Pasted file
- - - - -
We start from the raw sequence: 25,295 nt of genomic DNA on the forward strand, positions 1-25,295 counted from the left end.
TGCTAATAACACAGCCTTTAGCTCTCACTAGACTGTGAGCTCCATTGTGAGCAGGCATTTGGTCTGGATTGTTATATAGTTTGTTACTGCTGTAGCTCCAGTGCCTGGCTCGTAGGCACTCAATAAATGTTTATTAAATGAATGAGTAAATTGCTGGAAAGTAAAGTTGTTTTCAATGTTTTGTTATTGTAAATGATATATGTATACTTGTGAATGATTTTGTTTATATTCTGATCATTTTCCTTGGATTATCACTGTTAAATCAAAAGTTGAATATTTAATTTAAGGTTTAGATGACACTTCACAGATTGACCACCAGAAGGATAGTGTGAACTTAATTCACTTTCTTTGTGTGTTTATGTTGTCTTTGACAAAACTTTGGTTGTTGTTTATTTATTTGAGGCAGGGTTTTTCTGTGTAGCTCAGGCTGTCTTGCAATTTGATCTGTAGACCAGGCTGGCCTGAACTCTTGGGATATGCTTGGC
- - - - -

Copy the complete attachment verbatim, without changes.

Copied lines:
We start from the raw sequence: 25,295 nt of genomic DNA on the forward strand, positions 1-25,295 counted from the left end.
TGCTAATAACACAGCCTTTAGCTCTCACTAGACTGTGAGCTCCATTGTGAGCAGGCATTTGGTCTGGATTGTTATATAGTTTGTTACTGCTGTAGCTCCAGTGCCTGGCTCGTAGGCACTCAATAAATGTTTATTAAATGAATGAGTAAATTGCTGGAAAGTAAAGTTGTTTTCAATGTTTTGTTATTGTAAATGATATATGTATACTTGTGAATGATTTTGTTTATATTCTGATCATTTTCCTTGGATTATCACTGTTAAATCAAAAGTTGAATATTTAATTTAAGGTTTAGATGACACTTCACAGATTGACCACCAGAAGGATAGTGTGAACTTAATTCACTTTCTTTGTGTGTTTATGTTGTCTTTGACAAAACTTTGGTTGTTGTTTATTTATTTGAGGCAGGGTTTTTCTGTGTAGCTCAGGCTGTCTTGCAATTTGATCTGTAGACCAGGCTGGCCTGAACTCTTGGGATATGCTTGGC